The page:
The Future of Dog Training

Wednesday, July 26, 2017 11:00 am–12:00 pm South Pacific I

Many social commentators would say that there is currently a crisis from there being too many out-of-control and potentially dangerous dogs who do not respond to their owners and that annoy or frighten other people. The old literature about dog training has many examples of overly punitive methods. Choke chains, prong collars and electric shock devices were and still are promoted as being the essential means to the end of having an obedient dog. Mugford will argue that modern trainers need to tailor their messages and methods to the present day realities of the human-animal bond. It is that for many of our clients, pets ARE family and their owners knowingly attribute human qualities and emotions to their pets. The practical skills needed in a good dog trainer will be explored, especially his or her ability to communicate and motivate people. Equipment that simplifies physical control of dogs can be a crucial determinant of success in training young dogs, as also for overcoming long-established unwanted behaviors such as fighting other dogs, excessive barking or excited pulling upon the lead. Training owners is the key to achieving that worthy goal, but always with an emphasis upon kindness and common sense.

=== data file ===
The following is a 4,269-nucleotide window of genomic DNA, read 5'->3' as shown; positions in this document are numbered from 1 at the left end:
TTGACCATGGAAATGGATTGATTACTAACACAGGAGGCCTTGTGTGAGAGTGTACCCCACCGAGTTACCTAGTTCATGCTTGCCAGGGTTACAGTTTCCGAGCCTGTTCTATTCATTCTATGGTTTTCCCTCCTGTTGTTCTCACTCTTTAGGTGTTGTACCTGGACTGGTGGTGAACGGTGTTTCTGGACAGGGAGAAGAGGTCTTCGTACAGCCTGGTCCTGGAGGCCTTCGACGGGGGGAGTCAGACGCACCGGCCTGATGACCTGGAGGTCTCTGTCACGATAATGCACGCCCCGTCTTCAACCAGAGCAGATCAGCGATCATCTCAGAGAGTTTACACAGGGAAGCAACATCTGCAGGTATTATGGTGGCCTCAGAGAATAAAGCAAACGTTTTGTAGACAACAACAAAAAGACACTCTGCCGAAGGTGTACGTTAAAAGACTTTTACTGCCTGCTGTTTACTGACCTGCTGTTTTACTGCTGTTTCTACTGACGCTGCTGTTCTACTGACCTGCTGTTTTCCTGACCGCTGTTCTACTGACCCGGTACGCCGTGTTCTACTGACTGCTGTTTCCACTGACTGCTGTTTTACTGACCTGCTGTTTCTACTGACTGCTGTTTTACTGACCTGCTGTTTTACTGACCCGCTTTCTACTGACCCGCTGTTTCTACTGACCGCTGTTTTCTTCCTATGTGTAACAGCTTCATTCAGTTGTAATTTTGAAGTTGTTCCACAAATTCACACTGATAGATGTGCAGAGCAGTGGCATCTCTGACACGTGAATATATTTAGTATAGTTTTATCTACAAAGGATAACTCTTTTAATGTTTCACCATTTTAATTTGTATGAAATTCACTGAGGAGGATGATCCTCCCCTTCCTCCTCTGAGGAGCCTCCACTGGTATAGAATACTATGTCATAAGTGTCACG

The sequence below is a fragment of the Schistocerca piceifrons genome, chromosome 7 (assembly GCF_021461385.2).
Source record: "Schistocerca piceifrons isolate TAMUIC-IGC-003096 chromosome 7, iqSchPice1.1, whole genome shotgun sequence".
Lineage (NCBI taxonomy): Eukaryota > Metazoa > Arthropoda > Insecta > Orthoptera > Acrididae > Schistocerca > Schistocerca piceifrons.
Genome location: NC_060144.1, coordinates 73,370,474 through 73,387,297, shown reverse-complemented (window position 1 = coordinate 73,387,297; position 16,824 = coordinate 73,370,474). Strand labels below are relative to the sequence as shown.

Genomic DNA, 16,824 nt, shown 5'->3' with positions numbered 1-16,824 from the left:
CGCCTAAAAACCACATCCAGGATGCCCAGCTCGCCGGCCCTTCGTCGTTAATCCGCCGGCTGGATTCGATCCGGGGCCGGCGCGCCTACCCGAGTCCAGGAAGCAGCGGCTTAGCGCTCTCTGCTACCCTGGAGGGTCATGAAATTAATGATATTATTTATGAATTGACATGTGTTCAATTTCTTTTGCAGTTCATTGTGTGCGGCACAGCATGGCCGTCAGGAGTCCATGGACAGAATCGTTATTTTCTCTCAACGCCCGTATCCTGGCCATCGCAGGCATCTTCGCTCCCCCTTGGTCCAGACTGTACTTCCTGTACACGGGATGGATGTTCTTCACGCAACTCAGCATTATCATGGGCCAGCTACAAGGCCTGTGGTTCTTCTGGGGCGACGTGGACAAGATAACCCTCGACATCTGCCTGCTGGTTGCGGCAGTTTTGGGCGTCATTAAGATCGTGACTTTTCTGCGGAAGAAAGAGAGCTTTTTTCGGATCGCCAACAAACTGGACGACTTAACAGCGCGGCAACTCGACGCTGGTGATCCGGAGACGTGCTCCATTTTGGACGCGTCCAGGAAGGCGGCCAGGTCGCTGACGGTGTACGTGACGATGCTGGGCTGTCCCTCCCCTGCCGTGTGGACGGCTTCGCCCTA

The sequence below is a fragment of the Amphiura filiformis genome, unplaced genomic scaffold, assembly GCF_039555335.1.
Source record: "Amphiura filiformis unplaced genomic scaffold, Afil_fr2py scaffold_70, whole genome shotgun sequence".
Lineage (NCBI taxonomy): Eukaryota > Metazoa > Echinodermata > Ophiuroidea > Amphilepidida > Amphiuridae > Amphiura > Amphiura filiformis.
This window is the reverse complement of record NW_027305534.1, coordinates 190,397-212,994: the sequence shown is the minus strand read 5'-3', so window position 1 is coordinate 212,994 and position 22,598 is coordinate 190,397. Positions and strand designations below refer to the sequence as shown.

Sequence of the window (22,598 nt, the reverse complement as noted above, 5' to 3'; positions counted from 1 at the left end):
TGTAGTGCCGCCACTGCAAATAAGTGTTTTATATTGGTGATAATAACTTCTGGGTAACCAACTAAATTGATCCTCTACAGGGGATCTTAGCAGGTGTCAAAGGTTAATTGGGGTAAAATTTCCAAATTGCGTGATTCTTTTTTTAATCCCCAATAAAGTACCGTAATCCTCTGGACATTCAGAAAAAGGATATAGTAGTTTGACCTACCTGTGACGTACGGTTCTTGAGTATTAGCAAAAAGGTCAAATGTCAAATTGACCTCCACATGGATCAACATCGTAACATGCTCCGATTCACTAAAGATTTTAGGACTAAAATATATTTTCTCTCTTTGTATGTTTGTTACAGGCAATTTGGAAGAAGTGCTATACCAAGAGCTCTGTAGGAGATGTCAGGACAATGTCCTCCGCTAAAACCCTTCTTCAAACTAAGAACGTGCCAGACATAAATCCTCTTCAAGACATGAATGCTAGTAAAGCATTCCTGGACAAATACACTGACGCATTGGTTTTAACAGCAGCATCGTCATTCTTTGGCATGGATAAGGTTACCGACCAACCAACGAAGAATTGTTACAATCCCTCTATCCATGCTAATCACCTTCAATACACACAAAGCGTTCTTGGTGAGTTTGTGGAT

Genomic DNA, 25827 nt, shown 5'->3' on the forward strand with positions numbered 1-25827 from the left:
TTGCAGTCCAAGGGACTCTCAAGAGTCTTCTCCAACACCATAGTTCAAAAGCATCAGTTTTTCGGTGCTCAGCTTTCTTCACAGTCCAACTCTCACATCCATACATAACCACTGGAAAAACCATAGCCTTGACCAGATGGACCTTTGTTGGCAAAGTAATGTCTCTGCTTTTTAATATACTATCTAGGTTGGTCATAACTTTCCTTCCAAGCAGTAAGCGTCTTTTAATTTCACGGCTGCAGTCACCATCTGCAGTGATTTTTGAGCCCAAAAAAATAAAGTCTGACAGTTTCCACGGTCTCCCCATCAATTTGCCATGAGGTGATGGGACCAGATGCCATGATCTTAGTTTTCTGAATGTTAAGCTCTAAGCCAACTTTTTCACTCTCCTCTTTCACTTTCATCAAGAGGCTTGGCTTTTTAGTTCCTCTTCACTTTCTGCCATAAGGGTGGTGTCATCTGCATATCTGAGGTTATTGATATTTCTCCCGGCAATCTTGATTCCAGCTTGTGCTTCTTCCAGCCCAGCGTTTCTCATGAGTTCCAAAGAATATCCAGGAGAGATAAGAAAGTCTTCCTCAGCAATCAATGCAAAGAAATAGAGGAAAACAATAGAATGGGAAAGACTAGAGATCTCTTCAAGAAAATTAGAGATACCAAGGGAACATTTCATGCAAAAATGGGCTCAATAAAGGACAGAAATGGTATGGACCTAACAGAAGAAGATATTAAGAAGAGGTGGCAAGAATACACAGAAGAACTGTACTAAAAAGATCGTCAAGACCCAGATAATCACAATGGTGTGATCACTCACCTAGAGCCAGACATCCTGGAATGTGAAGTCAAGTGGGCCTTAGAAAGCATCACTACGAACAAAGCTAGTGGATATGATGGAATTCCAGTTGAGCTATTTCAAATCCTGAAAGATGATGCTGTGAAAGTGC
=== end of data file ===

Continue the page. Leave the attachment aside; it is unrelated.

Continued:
Dr. Roger Mugford

Company of Animals